• A review date(s) for progress measurement with the VBA checking in on a periodic basis.

Becoming a Mentor:

Complete the online mentoring registration form. (Available to VBA Members - Login required.)

Conclusion:

The mentor program is in the third year of a developing formal mentoring program. This is a functional trial period designed to work out the quirks, understand nuances, and identify areas of improvement. The hope is to develop within 3-5 years a larger group of trained beekeepers having the skill sets and desire to continue the program. This goal will be achieved by developing and implementing a formal mentor training program, developing improved methods of progress reporting to the VBA, and creating a budget for mentoring related expenses.

Beginning Beekeeping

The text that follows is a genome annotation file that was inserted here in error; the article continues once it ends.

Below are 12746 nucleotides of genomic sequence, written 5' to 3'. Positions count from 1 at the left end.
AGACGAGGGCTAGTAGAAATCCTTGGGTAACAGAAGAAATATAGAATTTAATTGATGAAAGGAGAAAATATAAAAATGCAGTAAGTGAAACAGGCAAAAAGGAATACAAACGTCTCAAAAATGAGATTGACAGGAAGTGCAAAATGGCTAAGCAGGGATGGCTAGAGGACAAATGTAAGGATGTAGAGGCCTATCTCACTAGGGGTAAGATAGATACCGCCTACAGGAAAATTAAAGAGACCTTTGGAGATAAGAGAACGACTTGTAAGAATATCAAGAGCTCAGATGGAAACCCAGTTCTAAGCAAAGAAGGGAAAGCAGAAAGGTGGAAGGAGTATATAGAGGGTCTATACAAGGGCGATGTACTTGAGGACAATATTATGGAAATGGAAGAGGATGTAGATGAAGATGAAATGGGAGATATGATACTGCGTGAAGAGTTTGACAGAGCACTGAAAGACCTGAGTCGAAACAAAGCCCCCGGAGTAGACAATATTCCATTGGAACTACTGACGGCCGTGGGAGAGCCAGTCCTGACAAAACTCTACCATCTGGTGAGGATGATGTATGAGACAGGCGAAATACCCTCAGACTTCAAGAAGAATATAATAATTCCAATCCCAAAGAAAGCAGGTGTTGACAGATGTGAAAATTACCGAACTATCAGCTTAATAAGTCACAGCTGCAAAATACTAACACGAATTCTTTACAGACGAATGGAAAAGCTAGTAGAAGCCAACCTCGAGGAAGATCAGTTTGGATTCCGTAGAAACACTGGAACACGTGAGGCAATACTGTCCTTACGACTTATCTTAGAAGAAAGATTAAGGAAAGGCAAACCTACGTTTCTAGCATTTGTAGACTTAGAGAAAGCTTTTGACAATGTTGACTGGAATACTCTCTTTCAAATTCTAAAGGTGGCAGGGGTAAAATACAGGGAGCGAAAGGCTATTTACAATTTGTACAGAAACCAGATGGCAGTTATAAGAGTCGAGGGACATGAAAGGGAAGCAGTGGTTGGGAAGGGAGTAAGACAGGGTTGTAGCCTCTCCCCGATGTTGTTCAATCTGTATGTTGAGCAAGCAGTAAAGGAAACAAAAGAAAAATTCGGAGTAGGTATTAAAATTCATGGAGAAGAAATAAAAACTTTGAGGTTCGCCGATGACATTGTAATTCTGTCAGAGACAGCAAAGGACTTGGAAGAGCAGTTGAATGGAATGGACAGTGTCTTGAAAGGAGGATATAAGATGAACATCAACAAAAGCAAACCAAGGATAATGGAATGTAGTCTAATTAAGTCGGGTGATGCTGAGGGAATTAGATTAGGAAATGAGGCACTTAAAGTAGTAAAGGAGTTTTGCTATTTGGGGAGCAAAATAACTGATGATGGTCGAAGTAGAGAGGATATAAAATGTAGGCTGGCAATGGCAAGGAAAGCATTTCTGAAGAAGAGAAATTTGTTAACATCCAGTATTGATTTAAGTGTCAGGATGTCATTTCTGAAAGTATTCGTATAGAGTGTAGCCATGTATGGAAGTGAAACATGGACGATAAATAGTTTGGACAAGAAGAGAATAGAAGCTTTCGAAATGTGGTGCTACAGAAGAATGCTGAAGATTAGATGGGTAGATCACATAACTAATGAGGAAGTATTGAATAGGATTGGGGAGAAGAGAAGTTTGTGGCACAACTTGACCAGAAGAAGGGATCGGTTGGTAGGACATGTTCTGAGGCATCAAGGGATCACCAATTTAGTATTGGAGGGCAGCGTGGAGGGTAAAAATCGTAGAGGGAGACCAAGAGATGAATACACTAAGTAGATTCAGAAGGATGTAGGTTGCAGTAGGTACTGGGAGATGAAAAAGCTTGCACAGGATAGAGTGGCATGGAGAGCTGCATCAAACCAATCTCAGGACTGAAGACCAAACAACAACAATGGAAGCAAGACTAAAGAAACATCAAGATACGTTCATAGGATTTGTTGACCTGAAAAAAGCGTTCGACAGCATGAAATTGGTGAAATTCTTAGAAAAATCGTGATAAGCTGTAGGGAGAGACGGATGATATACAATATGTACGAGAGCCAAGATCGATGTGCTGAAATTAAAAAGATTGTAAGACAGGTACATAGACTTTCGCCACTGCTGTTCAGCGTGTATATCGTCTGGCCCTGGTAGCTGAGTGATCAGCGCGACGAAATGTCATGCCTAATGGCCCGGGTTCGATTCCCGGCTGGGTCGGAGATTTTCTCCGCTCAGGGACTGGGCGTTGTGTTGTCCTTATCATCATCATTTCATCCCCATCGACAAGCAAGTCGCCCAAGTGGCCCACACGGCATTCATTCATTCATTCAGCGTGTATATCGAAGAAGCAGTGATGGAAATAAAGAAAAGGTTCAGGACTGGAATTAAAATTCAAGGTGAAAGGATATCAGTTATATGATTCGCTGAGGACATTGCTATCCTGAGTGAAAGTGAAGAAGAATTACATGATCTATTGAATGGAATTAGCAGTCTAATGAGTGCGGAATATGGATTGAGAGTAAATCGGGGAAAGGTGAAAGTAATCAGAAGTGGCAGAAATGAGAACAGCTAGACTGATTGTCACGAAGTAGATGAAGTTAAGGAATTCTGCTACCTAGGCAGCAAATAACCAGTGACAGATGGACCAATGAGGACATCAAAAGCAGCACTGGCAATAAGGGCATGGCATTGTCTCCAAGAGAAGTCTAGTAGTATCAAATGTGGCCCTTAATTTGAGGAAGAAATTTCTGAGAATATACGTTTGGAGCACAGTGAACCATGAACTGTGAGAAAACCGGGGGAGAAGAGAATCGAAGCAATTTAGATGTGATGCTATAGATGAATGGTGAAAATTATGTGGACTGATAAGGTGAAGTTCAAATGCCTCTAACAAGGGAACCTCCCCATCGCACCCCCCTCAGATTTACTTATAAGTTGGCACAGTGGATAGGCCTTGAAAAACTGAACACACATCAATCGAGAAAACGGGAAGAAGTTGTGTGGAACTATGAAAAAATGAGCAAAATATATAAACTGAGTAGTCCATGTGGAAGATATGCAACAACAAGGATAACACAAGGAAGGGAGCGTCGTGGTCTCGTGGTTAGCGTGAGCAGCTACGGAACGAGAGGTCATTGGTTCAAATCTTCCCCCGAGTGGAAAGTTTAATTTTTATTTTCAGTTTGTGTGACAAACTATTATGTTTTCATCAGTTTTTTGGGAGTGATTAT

So you are interested in keeping bees!

Education before purchasing bees is as important as good instruction and mentoring after you have your first bees.

The VBA recommends this process as it encompasses decades worth of beekeeping experience and knowledge. 

1. Start by reading about bees and beekeeping.  Some suggested books are:

  • The Backyard Beekeeper
  • The Beekeeper's Handbook
  • Hive Management by Roger Morse
  • Hive Management by Richard Bonney
  • Anything by Richard Taylor
  • A Book of Bees by Sue Hubbell
  • First Lessons in Beekeeping by Keith Delaplane
  • Honeybee Democracy by Tom Seeley
  • Natural Beekeeping: Modern Approached to Organic Apiculture by Ross Conrad
  • Land of Milk and Honey by Bill Mares and Ross Conrad

2. Subscribe to Bee Culture Magazine or the American Bee Journal.

3. Send for some bee supply catalogs and familiarize yourself with the equipment and supplies that they sell.  Be aware that many of the gadgets sold are not needed for your first year of beekeeping. Some equipment suppliers:

4. Take a beekeeping class and join your local club.

  • Attend workshops at the Intervale and South Yard, and those hosted by local clubs. See the VBA website for a full list of workshop dates and locations.
  • Local beekeeping clubs
  • Participate in VBA Zoom educational sessions